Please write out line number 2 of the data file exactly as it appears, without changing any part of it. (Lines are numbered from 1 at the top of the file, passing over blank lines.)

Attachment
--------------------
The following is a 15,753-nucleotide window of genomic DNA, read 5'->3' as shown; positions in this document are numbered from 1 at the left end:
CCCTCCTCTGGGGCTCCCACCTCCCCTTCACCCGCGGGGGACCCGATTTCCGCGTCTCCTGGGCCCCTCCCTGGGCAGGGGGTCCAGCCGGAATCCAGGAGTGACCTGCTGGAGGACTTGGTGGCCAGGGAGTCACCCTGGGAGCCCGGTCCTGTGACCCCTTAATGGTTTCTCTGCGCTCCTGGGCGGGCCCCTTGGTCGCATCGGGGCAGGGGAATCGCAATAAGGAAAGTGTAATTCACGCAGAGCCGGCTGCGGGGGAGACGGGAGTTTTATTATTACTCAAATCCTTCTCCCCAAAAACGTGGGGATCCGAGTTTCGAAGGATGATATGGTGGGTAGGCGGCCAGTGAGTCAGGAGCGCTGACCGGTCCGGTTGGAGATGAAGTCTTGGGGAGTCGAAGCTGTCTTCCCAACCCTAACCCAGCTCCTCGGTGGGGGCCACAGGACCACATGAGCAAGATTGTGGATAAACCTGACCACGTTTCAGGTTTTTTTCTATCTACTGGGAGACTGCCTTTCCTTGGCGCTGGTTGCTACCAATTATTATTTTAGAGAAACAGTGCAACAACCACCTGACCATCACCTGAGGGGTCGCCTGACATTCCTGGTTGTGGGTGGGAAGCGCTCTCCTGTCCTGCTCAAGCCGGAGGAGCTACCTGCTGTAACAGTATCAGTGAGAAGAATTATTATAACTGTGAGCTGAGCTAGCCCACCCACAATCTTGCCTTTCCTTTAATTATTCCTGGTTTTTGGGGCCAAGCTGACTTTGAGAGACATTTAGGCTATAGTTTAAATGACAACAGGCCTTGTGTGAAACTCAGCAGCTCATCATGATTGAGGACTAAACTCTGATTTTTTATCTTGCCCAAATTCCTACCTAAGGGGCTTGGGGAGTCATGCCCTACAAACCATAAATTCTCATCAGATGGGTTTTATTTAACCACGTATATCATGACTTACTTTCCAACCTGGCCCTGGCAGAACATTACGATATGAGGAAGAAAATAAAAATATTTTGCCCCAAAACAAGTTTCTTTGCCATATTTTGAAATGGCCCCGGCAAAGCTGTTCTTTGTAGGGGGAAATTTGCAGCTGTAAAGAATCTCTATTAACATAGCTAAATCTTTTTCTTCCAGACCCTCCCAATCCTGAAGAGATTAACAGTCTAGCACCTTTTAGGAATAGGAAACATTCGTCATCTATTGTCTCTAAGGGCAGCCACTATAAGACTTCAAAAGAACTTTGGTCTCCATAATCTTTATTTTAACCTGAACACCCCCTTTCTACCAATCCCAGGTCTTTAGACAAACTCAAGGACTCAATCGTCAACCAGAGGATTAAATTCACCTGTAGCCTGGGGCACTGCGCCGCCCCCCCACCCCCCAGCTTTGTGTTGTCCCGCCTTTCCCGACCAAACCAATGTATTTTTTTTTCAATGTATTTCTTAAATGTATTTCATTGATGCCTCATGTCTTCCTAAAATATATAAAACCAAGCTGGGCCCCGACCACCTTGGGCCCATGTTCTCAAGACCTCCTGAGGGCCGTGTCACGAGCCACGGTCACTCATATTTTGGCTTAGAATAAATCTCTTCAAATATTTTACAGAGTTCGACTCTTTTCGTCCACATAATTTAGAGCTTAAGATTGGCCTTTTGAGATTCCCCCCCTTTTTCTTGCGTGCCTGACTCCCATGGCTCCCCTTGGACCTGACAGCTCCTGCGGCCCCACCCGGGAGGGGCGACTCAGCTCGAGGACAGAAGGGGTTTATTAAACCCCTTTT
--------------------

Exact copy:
CCCTCCTCTGGGGCTCCCACCTCCCCTTCACCCGCGGGGGACCCGATTTCCGCGTCTCCTGGGCCCCTCCCTGGGCAGGGGGTCCAGCCGGAATCCAGGAGTGACCTGCTGGAGGACTTGGTGGCCAGGGAGTCACCCTGGGAGCCCGGTCCTGTGACCCCTTAATGGTTTCTCTGCGCTCCTGGGCGGGCCCCTTGGTCGCATCGGGGCAGGGGAATCGCAATAAGGAAAGTGTAATTCACGCAGAGCCGGCTGCGGGGGAGACGGGAGTTTTATTATTACTCAAATCCTTCTCCCCAAAAACGTGGGGATCCGAGTTTCGAAGGATGATATGGTGGGTAGGCGGCCAGTGAGTCAGGAGCGCTGACCGGTCCGGTTGGAGATGAAGTCTTGGGGAGTCGAAGCTGTCTTCCCAACCCTAACCCAGCTCCTCGGTGGGGGCCACAGGACCACATGAGCAAGATTGTGGATAAACCTGACCACGTTTCAGGTTTTTTTCTATCTACTGGGAGACTGCCTTTCCTTGGCGCTGGTTGCTACCAATTATTATTTTAGAGAAACAGTGCAACAACCACCTGACCATCACCTGAGGGGTCGCCTGACATTCCTGGTTGTGGGTGGGAAGCGCTCTCCTGTCCTGCTCAAGCCGGAGGAGCTACCTGCTGTAACAGTATCAGTGAGAAGAATTATTATAACTGTGAGCTGAGCTAGCCCACCCACAATCTTGCCTTTCCTTTAATTATTCCTGGTTTTTGGGGCCAAGCTGACTTTGAGAGACATTTAGGCTATAGTTTAAATGACAACAGGCCTTGTGTGAAACTCAGCAGCTCATCATGATTGAGGACTAAACTCTGATTTTTTATCTTGCCCAAATTCCTACCTAAGGGGCTTGGGGAGTCATGCCCTACAAACCATAAATTCTCATCAGATGGGTTTTATTTAACCACGTATATCATGACTTACTTTCCAACCTGGCCCTGGCAGAACATTACGATATGAGGAAGAAAATAAAAATATTTTGCCCCAAAACAAGTTTCTTTGCCATATTTTGAAATGGCCCCGGCAAAGCTGTTCTTTGTAGGGGGAAATTTGCAGCTGTAAAGAATCTCTATTAACATAGCTAAATCTTTTTCTTCCAGACCCTCCCAATCCTGAAGAGATTAACAGTCTAGCACCTTTTAGGAATAGGAAACATTCGTCATCTATTGTCTCTAAGGGCAGCCACTATAAGACTTCAAAAGAACTTTGGTCTCCATAATCTTTATTTTAACCTGAACACCCCCTTTCTACCAATCCCAGGTCTTTAGACAAACTCAAGGACTCAATCGTCAACCAGAGGATTAAATTCACCTGTAGCCTGGGGCACTGCGCCGCCCCCCCACCCCCCAGCTTTGTGTTGTCCCGCCTTTCCCGACCAAACCAATGTATTTTTTTTTCAATGTATTTCTTAAATGTATTTCATTGATGCCTCATGTCTTCCTAAAATATATAAAACCAAGCTGGGCCCCGACCACCTTGGGCCCATGTTCTCAAGACCTCCTGAGGGCCGTGTCACGAGCCACGGTCACTCATATTTTGGCTTAGAATAAATCTCTTCAAATATTTTACAGAGTTCGACTCTTTTCGTCCACATAATTTAGAGCTTAAGATTGGCCTTTTGAGATTCCCCCCCTTTTTCTTGCGTGCCTGACTCCCATGGCTCCCCTTGGACCTGACAGCTCCTGCGGCCCCACCCGGGAGGGGCGACTCAGCTCGAGGACAGAAGGGGTTTATTAAACCCCTTTT